ISSN (Print) - 0012-9976 | ISSN (Online) - 2349-8846

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Misunderstood Public Prosecutor

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In the Indian public perception, the concept of prosecution is rather straightforward. It refers to the securing of a conviction and ensuring that the accused gets the maximum possible sentence. Often, in the strong tide of emotions and feelings that characterise the aftermath of heinous crimes that gain traction in the media, the prosecutor is seen as the personification of social vengeance. The media hangs on to every word of the often triumphant public prosecutor as he emerges from the courtroom after securing a conviction in a high-profile case. The end goal of the public prosecutor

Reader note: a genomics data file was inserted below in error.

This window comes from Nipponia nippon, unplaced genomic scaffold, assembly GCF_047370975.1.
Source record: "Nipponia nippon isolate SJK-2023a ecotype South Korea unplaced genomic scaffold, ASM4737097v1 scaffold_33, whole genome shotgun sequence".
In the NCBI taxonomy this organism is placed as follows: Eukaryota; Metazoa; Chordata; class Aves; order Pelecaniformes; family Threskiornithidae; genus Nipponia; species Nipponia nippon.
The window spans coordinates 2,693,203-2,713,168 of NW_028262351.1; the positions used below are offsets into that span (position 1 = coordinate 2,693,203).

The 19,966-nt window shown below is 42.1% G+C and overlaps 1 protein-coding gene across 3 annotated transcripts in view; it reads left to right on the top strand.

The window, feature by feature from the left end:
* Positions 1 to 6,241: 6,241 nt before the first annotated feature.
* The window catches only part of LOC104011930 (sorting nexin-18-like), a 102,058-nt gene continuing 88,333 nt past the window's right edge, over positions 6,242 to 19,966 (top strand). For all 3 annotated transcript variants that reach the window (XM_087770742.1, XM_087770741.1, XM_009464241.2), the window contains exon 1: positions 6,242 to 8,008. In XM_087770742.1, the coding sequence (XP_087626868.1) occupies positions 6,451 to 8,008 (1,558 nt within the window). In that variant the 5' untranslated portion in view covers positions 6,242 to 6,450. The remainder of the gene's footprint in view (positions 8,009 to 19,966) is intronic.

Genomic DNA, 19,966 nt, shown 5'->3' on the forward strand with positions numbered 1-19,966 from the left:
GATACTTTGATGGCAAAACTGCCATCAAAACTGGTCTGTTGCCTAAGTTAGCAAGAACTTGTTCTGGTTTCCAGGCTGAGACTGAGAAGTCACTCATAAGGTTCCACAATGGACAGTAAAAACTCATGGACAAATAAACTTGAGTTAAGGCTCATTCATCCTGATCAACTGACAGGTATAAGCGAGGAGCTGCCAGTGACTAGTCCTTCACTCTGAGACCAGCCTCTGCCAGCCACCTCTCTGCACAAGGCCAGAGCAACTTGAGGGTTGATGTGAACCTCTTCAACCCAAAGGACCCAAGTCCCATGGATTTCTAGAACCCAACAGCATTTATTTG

is seen as securing punishment for the accused (especially in cases where the public opinion demands such punishment). The yardstick for the effective public prosecutor in the Indian legal ecosystem, therefore, becomes ensuring that the maximum number of convictions, and if possible, death sentences are handed down by the courts.

In line with this manufactured narrative of the “effective prosecutor,” the Madhya Pradesh (MP) government has recently announced a scheme by which credits are given to prosecutors in cases where death sentence and life imprisonment are awarded. This line of thinking, while often based on good intentions of securing “justice,” is patently flawed in its jurisprudential and ethical bases.

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Updated On : 12th Oct, 2018

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